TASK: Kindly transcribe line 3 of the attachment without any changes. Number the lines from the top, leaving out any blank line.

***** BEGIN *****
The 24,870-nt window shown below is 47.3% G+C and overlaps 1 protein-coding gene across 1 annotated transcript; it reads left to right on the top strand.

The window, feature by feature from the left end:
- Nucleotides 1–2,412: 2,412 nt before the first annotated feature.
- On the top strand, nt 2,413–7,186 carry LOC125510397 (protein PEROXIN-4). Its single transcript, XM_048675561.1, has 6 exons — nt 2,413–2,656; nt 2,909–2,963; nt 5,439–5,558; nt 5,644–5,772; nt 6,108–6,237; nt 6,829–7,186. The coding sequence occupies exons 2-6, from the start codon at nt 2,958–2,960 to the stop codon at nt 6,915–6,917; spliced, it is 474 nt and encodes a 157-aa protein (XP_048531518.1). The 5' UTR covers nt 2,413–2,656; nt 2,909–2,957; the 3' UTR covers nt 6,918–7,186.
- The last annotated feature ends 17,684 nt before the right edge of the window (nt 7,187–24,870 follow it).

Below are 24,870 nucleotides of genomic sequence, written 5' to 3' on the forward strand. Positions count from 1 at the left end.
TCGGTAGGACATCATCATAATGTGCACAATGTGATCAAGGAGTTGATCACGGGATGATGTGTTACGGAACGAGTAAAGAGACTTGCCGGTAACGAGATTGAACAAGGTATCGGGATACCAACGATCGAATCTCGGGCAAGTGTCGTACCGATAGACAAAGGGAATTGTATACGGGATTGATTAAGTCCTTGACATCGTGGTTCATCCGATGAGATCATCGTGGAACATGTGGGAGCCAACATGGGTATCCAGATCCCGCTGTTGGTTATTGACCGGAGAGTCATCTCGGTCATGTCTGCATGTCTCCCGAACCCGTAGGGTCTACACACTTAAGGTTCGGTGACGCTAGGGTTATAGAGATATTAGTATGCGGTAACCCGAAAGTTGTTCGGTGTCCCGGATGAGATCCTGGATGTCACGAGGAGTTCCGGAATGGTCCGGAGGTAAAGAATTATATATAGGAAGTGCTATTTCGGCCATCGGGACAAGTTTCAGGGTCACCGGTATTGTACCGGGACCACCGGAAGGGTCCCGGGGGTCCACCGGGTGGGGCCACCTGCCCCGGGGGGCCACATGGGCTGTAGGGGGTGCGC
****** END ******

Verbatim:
- Nucleotides 1–2,412: 2,412 nt before the first annotated feature.